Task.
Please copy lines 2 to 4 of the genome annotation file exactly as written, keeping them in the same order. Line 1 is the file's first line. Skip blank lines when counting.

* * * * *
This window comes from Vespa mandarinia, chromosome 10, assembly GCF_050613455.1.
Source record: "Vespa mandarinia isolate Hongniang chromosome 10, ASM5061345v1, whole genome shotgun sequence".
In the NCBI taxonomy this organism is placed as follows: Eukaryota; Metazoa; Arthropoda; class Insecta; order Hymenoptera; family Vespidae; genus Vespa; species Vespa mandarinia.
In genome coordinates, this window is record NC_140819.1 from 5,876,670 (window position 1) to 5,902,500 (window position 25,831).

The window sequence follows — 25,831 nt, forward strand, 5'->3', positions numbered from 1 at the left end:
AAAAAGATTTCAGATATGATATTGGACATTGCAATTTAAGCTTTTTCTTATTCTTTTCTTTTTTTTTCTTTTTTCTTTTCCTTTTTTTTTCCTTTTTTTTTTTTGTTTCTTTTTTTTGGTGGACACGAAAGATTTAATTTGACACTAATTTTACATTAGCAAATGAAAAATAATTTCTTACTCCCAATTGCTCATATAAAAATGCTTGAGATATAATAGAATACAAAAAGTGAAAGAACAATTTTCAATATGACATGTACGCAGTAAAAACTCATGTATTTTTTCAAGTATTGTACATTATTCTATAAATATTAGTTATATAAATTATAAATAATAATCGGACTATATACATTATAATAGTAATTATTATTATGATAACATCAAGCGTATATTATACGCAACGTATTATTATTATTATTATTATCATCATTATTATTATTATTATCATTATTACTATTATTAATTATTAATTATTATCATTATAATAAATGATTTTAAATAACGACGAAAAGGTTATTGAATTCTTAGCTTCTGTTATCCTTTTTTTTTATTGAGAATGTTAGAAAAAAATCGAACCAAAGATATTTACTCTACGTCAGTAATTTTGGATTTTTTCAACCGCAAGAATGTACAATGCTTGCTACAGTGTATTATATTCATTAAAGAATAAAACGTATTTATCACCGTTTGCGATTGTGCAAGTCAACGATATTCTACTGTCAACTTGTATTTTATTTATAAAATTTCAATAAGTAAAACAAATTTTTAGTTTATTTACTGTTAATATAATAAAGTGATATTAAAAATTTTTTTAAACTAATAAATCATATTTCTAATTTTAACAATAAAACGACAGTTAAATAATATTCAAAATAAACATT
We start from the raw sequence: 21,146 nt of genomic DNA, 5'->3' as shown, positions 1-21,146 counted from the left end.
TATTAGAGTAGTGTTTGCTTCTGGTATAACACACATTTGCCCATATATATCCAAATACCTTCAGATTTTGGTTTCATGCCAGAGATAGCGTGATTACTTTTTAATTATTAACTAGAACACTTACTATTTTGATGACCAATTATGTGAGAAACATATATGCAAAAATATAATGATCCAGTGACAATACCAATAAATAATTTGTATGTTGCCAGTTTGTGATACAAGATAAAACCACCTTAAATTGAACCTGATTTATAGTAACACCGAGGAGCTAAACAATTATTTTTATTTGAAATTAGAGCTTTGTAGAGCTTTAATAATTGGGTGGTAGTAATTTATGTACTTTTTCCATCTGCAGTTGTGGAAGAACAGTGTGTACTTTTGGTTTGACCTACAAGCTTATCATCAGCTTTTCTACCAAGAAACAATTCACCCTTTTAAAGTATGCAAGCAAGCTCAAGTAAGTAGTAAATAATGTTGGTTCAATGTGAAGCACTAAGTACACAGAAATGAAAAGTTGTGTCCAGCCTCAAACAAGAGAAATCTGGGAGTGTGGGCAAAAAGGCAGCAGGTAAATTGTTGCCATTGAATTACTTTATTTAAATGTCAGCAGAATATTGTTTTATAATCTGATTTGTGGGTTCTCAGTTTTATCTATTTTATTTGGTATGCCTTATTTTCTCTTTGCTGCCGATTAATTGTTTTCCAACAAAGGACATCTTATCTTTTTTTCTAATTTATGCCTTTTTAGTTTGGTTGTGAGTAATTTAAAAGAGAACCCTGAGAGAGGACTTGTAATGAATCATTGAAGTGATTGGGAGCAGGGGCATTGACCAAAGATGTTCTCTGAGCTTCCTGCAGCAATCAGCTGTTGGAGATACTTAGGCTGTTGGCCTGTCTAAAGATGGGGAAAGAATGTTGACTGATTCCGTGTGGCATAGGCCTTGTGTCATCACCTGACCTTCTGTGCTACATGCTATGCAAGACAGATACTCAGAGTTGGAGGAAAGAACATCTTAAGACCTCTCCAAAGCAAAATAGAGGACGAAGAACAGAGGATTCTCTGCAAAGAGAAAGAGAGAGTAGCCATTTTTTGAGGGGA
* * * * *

Source record: "Vespa mandarinia isolate Hongniang chromosome 10, ASM5061345v1, whole genome shotgun sequence".
In the NCBI taxonomy this organism is placed as follows: Eukaryota; Metazoa; Arthropoda; class Insecta; order Hymenoptera; family Vespidae; genus Vespa; species Vespa mandarinia.
In genome coordinates, this window is record NC_140819.1 from 5,876,670 (window position 1) to 5,902,500 (window position 25,831).